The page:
resourcesABOUT MT AUTHOR GUIDELINES CLASSIFIEDS EDITORIAL CALENDAR MEDIA GUIDE MASSAGE MART SCHOOLS & EDUCATION FEEDBACK
PCOM Granted Regional Accreditation
Pacific College of Oriental Medicine (PCOM) recently announce it has received regional accreditation from the Western Association of Schools and Colleges (WASC). This achievement reflects five years of hard work on the part of faculty, staff, and students.
Professional Credentialing and Board Certification: An Ethical Faux Pas
Because of the Affordable Care Act, health care systems are coordinating care through accountable care organizations (ACOs) in order to reduce the cost of care and improve quality of care.
How Much Do You Know About the Benefits of Birds Nest?
Edible bird's nest is the nest made by the Swiftlet bird of Southeast Asia that is usually prepared as a soup and prized in Chinese culture as a healthful delicacy.
First Do No Harm?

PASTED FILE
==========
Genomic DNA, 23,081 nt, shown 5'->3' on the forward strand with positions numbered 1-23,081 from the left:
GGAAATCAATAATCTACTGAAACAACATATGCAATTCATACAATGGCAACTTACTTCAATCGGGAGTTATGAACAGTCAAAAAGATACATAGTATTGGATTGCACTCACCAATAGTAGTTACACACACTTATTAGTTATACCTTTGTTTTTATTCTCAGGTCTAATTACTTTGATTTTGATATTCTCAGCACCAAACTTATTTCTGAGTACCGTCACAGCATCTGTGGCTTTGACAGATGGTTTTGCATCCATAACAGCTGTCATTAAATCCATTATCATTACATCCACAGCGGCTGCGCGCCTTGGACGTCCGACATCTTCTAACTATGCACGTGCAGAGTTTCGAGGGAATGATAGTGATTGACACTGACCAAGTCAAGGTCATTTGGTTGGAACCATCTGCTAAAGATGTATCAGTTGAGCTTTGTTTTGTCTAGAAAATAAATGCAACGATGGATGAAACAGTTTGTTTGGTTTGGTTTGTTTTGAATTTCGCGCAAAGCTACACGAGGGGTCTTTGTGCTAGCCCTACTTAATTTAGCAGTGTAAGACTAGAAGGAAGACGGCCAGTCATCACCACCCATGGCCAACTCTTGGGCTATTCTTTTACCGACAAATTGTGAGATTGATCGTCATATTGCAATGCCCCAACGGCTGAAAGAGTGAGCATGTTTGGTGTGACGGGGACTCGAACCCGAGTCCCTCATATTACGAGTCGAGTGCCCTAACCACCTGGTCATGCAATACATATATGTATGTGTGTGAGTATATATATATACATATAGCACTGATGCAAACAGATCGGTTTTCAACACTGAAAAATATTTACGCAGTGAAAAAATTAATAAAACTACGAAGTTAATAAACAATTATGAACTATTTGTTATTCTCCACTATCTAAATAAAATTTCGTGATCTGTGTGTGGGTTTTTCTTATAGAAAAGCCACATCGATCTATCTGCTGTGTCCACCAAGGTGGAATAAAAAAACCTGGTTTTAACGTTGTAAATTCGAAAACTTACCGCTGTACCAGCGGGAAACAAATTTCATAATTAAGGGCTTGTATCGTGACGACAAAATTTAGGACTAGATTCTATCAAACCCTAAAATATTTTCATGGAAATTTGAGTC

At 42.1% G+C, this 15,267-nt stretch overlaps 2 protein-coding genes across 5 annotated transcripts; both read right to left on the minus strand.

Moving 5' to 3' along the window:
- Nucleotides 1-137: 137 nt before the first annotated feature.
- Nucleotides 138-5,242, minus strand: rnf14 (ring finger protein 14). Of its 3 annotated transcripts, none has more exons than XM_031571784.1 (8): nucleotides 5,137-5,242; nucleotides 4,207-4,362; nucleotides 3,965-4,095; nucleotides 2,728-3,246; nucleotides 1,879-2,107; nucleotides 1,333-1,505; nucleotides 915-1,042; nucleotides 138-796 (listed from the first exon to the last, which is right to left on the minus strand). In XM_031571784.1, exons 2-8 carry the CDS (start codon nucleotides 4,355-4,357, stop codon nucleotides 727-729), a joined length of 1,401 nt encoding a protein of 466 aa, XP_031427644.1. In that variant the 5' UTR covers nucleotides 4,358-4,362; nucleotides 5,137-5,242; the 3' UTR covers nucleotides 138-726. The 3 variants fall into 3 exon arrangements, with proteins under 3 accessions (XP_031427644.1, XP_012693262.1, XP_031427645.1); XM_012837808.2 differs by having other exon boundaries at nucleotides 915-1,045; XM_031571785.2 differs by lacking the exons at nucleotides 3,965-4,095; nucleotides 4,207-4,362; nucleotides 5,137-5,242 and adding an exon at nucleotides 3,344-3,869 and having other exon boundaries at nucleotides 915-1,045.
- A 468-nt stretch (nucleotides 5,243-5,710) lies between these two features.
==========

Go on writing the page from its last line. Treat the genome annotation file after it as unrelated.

There's no questioning the frightening nature of breast cancer, which strikes one in eight women in the U.S. – eclipsed only by skin cancer in terms of prevalence.
A Poor Choice for Pain Relief
Acetaminophen is the most popular pain reliever in the U.S., accounting for an estimated 27 billion annual doses as of 2009. With 100,000-plus hospital visits a year by users, it's also the most likely to be taken inappropriately.
The Tide is Rising in the Acupuncture Profession
Former President Ronald Regan said, "When the tide rises all boats float." The tide is rising for the acupuncture profession. Many forces outside the profession are helping the tides to rise.
The Challenges of Integrating Eastern and Western Medicine
My Masters thesis was titled, "The Challenges of Integrating Eastern and Western Medicine," which highlighted several reasons why it is hard for these two worlds to mix.
Leg-Length Inequality and Pelvic Fixation: A New Approach to the Negative Derifield (Part 2)
As we noted in our previous article, with a positive Derifield (+D), the doctor observes the reactive (shorter) leg in the prone position that becomes longer or "crosses over" in the flexed position.
Reducing the Autogenic Inhibition Reflex: Making Weak Muscles Strong
The autogenic inhibition (AI) reflex is a sudden relaxation of a muscle in response to excess tension.
The Acupuncturist's Problem
I want share with you some observations and insights into what seems to be the most common problem my colleagues in the acupuncture profession struggles with. If you also struggle with this problem, I hope you get a valuable "aha" moment from reading this.